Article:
Information and insight about your career and the workplace at large

Thursday, December 28, 2006

Flexible Work Schedules Getting More Attention reports that flexible workplaces are getting more attention. This past Fall, Houston's mayor challenged companies to implement flexible work options for two weeks. The results? On two of the city's major freeways, 32,000 rush-hour commuters saved more than 5.8% in travel time.

And on December 11, NPR reported that box store Best Buy's corporate office had implemented a Results Only management policy that fosters true flextime. As long as employees get their jobs done, they are free to work whenever and wherever they want. The focus is on results, not face-time.

That sounds like good news for employees who are savvy about managing their time and their other resources. (I'm always amused at how many people tell me they don't think they could work at home, because it would be too distracting. I find, and others who have moved from a corporate to a home office have told me, that productivity soars because there are fewer interruptions.)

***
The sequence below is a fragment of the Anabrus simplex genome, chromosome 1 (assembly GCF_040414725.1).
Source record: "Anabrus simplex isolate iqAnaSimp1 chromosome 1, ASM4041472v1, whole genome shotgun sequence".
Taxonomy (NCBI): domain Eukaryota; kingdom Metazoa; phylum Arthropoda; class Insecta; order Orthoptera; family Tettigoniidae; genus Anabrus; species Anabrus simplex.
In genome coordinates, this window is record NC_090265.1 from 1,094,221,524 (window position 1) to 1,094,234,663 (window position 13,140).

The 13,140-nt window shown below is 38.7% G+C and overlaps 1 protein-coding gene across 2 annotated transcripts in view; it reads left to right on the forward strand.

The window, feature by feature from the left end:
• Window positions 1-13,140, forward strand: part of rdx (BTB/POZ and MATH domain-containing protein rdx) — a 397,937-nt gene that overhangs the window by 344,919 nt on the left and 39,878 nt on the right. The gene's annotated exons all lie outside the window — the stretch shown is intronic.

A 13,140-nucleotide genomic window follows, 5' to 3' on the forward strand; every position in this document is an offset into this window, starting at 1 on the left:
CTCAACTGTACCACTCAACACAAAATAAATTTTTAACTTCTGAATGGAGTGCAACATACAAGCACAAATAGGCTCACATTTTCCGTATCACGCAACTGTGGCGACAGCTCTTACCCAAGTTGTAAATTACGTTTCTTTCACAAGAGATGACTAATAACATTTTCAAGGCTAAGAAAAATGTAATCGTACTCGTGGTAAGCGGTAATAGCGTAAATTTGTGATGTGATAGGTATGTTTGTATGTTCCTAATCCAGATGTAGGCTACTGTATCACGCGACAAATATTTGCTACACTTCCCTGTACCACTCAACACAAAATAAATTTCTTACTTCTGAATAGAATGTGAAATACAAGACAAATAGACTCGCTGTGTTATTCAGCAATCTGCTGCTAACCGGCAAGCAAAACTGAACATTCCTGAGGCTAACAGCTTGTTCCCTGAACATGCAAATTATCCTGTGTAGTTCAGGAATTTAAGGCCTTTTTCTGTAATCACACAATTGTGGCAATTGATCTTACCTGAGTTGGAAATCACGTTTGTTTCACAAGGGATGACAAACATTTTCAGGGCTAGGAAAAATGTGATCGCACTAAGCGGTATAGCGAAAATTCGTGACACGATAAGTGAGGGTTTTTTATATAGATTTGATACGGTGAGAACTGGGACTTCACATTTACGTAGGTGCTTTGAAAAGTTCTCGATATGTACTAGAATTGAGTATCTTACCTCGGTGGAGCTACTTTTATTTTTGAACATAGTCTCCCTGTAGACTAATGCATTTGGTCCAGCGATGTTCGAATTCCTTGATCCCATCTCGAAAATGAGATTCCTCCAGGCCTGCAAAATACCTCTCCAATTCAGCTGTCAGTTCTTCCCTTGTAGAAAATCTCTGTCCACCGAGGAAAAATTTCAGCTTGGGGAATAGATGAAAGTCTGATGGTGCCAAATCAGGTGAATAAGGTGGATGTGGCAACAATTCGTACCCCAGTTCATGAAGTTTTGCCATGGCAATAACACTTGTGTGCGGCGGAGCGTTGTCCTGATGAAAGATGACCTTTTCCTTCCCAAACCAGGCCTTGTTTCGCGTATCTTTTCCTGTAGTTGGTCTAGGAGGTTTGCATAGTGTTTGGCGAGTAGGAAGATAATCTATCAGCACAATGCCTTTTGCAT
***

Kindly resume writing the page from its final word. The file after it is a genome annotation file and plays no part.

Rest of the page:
An interesting outcome of Best Buy's new policy—other than the fact that now 40% of its corporate employees have opted to work this way—is that it has forced management and employees to really get clear about what they want and expect workers to do. That kind of clarity is itself a boon to productivity.

What's it like at your workplace? If you are not already telecommuting, would you want to be? And are you the kind of employee who could make it work?


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